CLEVELAND — He has testified on Capitol Hill. He has been cited and interviewed in publications far and wide. But now, the co-dean of Case Western Reserve University’s School of Law will have the distinct opportunity rarely afforded to American attorneys: argue a case before the world’s highest criminal court, the International Criminal Court.
Michael Scharf, a preeminent expert in international law, will present a friend-of-the-court argument before the Appeals Chamber of the International Crimes Court (ICC) in The Hague on Monday, Feb. 14. The ICC investigates and tries people charged with crimes against humanity as well as the gravest crimes of concern to the international community, including genocide, war crimes, crimes of humanity and crimes of aggression. A total of 123 countries are members of the ICC.
Scharf will be presenting the appellate argument in the case of Dominic Ongwen, a brigadier general of the Lord’s Resistance Army, an extremist and insurgent group linked to alleged crimes against humanity across Uganda and the Democratic Republic of the Congo, among other African nations. The group was founded in 1987 by Joseph Kony, one of Africa’s most prolific and notorious warlords. The ICC filed arrested warrants under seal for Ongwen’s arrest in 2005.
As part of the LRA, Ongwen was accused of leading militant forces into villages, abducting children and massacring civilians. However, Ongwen’s story began long before his affiliation with the LRA. Around the age of 8, Ongwen was abducted by LRA forces and was subjected to forced indoctrination, including being forced to watch rituals of people being killed and tortured.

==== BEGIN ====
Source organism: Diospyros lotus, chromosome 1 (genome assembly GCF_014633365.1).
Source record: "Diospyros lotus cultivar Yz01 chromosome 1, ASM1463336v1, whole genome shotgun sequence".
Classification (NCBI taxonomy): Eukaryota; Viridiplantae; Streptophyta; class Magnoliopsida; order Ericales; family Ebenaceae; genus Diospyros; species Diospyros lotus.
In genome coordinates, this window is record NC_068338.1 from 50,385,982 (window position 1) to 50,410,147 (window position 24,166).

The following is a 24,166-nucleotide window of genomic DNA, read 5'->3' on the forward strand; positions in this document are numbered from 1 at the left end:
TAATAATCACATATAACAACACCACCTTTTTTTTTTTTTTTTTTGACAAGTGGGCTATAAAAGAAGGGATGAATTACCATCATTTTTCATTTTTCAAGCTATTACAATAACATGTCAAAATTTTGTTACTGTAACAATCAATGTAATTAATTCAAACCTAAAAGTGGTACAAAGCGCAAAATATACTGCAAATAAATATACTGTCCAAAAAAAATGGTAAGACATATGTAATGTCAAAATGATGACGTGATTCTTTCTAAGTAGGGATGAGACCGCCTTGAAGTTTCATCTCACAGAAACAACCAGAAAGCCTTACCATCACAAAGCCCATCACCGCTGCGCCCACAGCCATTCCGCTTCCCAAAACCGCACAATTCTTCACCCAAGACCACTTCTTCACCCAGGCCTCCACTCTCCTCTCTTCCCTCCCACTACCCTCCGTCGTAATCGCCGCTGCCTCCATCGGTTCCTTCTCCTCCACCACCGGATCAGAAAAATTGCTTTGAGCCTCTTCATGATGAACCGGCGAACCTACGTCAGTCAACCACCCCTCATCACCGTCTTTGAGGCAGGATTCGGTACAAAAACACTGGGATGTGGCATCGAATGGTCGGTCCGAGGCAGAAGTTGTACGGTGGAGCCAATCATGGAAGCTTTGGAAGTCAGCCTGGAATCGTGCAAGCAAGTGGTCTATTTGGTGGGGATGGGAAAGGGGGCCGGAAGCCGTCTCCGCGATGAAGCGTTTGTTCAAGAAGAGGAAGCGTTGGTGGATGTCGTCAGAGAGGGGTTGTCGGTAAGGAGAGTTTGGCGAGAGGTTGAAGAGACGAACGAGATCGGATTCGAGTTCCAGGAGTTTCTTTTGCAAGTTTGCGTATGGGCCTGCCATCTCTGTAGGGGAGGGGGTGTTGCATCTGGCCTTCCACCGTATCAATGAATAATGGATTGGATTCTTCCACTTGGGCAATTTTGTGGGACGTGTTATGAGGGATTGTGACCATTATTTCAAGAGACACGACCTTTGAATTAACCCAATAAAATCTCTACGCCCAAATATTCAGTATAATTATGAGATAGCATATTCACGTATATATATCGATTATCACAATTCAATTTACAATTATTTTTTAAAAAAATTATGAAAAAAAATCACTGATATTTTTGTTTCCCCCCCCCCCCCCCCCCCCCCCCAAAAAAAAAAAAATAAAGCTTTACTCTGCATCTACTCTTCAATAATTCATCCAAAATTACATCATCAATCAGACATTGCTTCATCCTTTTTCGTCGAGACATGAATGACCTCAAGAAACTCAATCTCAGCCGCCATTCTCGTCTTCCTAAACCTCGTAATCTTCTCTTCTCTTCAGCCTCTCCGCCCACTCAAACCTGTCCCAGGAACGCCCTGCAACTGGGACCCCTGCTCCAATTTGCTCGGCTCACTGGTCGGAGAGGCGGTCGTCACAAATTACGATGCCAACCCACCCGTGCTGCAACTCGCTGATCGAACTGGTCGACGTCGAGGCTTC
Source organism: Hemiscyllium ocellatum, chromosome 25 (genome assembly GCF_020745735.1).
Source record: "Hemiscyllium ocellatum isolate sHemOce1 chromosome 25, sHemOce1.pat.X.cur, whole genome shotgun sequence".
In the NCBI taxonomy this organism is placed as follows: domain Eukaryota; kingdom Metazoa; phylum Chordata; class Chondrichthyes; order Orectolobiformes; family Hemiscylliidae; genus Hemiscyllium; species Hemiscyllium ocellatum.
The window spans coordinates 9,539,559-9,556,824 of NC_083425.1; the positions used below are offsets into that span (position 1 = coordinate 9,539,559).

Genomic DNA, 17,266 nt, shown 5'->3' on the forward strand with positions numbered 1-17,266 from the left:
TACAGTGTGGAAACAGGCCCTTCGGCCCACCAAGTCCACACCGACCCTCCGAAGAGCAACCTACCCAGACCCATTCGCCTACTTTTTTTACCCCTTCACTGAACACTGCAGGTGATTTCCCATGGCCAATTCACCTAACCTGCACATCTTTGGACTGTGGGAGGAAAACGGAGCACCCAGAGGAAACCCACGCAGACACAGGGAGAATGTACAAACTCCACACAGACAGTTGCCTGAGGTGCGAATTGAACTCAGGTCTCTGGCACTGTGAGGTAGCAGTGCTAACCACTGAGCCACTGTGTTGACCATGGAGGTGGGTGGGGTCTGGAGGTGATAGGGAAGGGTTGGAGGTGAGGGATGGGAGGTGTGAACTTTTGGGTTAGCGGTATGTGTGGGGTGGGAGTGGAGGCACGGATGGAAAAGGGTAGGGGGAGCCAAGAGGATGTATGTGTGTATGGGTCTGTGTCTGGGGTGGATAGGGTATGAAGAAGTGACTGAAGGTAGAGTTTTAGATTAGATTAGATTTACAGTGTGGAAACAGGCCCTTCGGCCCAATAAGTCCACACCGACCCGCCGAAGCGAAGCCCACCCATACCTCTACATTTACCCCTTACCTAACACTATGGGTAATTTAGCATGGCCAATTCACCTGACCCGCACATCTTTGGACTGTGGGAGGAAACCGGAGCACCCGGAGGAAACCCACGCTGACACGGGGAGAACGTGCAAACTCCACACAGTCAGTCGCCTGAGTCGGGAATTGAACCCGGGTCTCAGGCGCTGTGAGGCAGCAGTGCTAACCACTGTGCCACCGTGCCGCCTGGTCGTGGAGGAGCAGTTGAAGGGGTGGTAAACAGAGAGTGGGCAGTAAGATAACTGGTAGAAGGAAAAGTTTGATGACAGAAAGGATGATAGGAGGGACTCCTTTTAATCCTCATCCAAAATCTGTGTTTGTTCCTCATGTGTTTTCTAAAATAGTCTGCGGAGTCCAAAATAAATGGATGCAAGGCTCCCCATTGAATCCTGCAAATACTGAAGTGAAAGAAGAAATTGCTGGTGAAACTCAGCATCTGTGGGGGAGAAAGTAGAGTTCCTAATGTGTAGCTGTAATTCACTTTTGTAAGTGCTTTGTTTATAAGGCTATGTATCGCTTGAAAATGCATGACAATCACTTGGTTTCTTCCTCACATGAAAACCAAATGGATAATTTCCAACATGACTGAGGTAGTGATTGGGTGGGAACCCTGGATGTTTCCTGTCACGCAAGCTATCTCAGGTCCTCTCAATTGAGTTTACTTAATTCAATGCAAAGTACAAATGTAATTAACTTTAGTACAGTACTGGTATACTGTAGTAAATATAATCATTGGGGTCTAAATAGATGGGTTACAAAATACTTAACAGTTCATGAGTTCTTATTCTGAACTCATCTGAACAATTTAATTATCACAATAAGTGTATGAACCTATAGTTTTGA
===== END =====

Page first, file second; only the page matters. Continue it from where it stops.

“[Ongwen is] the first person from this conflict to be prosecuted [by the ICC],” Scharf said. “His defense was, ‘look, I’ve done a lot of bad things in my life but I was a product of my kidnapping and my brainwashing. I have never been right.”
Last year, the ICC found Ongwen guilty. As part of his appellate argument, Scharf argues that the ICC’s statute regarding the burden of proof in an insanity defense is vague and runs contrary to the historical record behind the formation of the ICC. Instead, Scharf will argue that a defendant has met the evidentiary threshold of establishing an insanity defense, the burden of proof should shift to the prosecution.
“One of the things that we have done that nobody else did is that we dug into the negotiating record and we found all of these really hard to find little nuggets of history that are illuminating,” Scharf said Friday. “I explain that history and explain that this is the way the court is going to have to do it based on the statute and the history.”
The mere fact that outside counsel will be arguing before the ICC is a rarity. Even rarer still is the fact that Scharf, an American attorney, will be the one doing it. To label it as the legal equivalent to playing in the Super Bowl is a minor understatement.
“We’re one of the few countries in the world that are [not members of the ICC],” Scharf said. “Because of that, there are no American judges. There aren’t a lot of Americans that are on the staff of the court. It’s rare for an American to be invited to make an oral argument. My dream from the day that we left the U.S. State Department and started the [Public International Law and Policy Group] was to finally someday make an argument before an international tribunal. For U.S. constitutional scholars, this is like dreaming to be before the U.S. Supreme Court. This is like the Supreme Court for the world.”
The Public International Law and Policy Group is a global pro-bono legal firm that offers its services to help draft post-conflict constitutions, peace negotiations as well as war crimes prosecution.
Scharf received his invitation earlier this month, which set off a frenzied logistical challenge, which included securing international flights to the Netherlands and a COVID-19 test on Friday.
His oral argument could potentially become a landmark case for the ICC, reminiscent of some of the early landmark cases to be heard by the U.S. Supreme Court.
“It’s the first case of insanity before this court. It’s the case that is the Marbury vs Madison on the burden of proof,” Scharf said.